Pope Francis simply doesn’t take sides.
It’s been an odd last few days. On Wednesday we learned from Cardinal Robert Sarah that Pope Francis charged him, in his leadership of the Congregation for Divine Worship, to continue the goals for the liturgy as envisioned by Pope Benedict. The next day, the news broke that Cardinal Walter Kasper finally admitted that Pope Francis had never approved his “proposal” for communion for the divorced and remarried. Also on Thursday, we heard that Bishop Bernard Fellay of the Society of St. Pius X had been appointed as judge in a canonical trial of an SSPX priest.
Why do these three stories strike us as odd, and what do they mean?
The observations of Cardinal Sarah are modestly surprising because Pope Francis sometimes seemed critical of attachment to traditional liturgy in the early months of his pontificate, whereas Pope Benedict obviously favored more traditional signs of reverence and made the Extraordinary Form of the Roman Rite more widely available. On this point, reading Francis carefully from the first revealed that what he really dislikes is a certain liturgical officiousness which can afflict any liturgical form. Traditionalists tended to walk into their own trap by assuming the Pope was talking about them.
For a clearer account of Pope Francis’ liturgical priorities, reread my early 2014 essay: Pope Francis insists on renewed attention to the Constitution on the Liturgy. There is really nothing new here.
Cardinal Kasper’s backpedaling may be more significant, but not by much. It follows an extended period in which he did just about everything he could to give the impression that the Pope wanted the sacramental solution to marriage problems that he was proposing. But the reality was always clear enough to careful observers. We said from the first exactly what Cardinal Kasper has, at long last, clearly admitted: Pope Francis wanted a serious discussion of how best to include divorced and remarried Catholics in the Church’s pastoral ministry; he used Cardinal Kasper to stimulate that discussion; he did not endorse Cardinal Kasper’s own solution.
But there may be something new here. It seems quite likely that Cardinal Kasper was given a hint that he ought to be more forthright about the status of “the Kasper proposal”.
A Little More Difficult
Now, the official use of Bishop Fellay in a canonical role is more difficult to fathom, as the last three popes have emphasized that the bishops and priests of the Society of St. Pius X are illicitly ordained and have no canonical status in the Church. In a recent speech, Bishop Fellay claimed Pope Francis has overruled prelates like Cardinal Müller of the Congregation for the Doctrine of the Faith, who believe SSPX bishops should be excommunicated, and has instead assured Fellay that he (Pope Francis) will protect them from any penalties for their actions.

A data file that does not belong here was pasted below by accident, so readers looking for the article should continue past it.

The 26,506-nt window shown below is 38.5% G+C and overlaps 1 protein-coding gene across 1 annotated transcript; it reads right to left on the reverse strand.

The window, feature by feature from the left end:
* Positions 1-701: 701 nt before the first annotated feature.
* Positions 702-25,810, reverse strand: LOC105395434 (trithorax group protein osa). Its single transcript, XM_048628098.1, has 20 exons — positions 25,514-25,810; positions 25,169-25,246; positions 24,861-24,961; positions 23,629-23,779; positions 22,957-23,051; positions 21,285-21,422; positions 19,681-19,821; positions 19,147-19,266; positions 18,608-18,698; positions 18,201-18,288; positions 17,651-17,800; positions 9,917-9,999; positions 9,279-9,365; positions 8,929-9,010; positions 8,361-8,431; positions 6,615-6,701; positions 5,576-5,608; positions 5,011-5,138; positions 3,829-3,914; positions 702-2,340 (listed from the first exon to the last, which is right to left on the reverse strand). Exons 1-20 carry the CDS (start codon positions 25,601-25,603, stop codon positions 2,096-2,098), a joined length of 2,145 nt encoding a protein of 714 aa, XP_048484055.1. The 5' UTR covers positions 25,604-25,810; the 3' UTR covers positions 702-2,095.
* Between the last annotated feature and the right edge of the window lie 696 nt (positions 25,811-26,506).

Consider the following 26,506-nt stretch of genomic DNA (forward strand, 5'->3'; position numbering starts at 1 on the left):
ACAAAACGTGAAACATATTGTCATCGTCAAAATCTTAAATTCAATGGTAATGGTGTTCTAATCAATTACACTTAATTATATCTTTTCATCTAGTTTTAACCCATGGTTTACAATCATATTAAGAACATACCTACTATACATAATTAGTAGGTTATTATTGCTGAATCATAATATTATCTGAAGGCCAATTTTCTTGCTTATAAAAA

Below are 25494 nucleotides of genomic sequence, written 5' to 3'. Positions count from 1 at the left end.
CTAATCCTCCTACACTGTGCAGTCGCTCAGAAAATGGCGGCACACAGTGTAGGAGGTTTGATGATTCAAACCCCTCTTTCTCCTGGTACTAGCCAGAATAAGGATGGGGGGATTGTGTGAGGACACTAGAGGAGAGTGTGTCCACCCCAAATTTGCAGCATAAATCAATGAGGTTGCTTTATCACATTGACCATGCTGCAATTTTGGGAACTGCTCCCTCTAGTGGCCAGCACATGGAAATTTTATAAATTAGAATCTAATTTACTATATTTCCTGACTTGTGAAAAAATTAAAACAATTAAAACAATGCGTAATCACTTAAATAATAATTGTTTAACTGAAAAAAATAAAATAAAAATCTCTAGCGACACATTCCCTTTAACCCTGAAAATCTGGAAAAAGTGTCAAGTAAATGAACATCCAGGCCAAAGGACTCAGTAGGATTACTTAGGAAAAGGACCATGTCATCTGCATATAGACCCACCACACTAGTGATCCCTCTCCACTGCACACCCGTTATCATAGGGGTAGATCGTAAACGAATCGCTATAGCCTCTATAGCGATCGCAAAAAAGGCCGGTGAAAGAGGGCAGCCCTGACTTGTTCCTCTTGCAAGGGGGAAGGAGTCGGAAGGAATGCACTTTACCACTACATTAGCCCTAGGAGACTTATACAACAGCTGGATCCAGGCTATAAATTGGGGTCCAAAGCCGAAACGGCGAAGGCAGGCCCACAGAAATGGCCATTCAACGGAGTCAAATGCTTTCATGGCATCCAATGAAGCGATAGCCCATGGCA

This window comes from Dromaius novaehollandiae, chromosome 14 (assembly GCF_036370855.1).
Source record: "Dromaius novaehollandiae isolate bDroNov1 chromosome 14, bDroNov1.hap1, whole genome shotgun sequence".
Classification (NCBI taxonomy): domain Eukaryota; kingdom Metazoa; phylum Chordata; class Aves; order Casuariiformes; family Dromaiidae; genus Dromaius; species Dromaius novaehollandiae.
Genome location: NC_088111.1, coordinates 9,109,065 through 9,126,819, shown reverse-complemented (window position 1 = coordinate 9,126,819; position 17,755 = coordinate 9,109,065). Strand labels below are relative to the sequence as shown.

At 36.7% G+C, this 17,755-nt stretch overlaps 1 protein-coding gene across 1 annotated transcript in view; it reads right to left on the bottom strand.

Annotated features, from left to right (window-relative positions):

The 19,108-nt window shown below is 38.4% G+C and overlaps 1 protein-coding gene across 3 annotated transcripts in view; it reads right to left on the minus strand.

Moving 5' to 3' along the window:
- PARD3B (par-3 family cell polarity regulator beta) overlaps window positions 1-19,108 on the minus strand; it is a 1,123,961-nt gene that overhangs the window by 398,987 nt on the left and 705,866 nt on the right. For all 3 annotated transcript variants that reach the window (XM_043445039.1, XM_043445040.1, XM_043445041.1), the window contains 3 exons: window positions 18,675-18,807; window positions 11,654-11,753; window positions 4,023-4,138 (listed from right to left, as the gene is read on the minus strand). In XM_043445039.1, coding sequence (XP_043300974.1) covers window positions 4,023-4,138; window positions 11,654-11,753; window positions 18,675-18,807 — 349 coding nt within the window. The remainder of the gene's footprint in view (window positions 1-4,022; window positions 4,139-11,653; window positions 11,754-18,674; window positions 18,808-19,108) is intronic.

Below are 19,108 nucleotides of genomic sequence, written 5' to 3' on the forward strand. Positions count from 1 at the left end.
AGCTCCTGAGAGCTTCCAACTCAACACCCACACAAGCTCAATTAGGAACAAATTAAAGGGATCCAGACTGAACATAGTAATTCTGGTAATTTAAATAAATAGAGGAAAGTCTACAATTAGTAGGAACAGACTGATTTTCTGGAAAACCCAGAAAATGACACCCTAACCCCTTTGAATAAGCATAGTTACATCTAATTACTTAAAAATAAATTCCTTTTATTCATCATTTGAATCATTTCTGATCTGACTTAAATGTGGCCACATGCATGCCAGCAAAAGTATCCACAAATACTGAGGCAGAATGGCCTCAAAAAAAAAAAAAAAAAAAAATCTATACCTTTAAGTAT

It is, of course, unlikely that this is true when so baldly expressed. It is far more likely that the Pope would refuse to impose canonical penalties if the breach can be resolved. But using Fellay in a canonical role (if judging an “uncanonical” SSPX priest can be said to be a truly canonical role!) creates fresh confusion. All it does is provide legitimate jurisdiction in this case, but It too easily gives the impression that the Pope recognizes the canonical legitimacy of the SSPX itself. But that cannot be the case, for it would effectively put an alternative line of episcopal authority in any diocese in which the SSPX chooses to operate!
There is no point in jumping to conclusions here. I have my own very strong opinions, and I have not been reluctant to express them, but the quarrel has been going on for a long time with no final, clear and manifest solution.
So what do we learn from all this? Simple: Once again we find that Pope Francis is not so easy to categorize as those who yell loudest and longest always seem to think. To take another small example, he is perfectly comfortable with the Secretariat for the Economy, managed by the “arch-conservative” Cardinal George Pell, reporting to the Council for the Economy, coordinated by the “arch-liberal” Cardinal Reinhard Marx.
The labels, of course, are inadequate, but the point is clear. With this pope, it is unusually dangerous for anyone on any preconceived or semi-ideological “side” to assume that “Pope Francis thinks like I do and will do what I want.” You can go out on that limb if you wish, whether you are liberal or conservative, traditional or progressive, formal or informal, doctrinally engaged or socially active. You can go out on that limb, but it is going to be cut off.
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Posted by: stephen-o-rino -
Jun. 07, 2015 2:53 AM ET USA
I agree Jeff. He is a very complex man and it is not wise to judge him with typical discernment. He can seem to be going in certain directions, then our perceptions are surprised with his words or deeds shortly thereafter. Some may say he is "dumb like a fox" while others may disagree and take him at "face value". I have been making myself pause and reflect (as well as let some time pass) with his actions before committing to a position. I have grown to really like and respect him.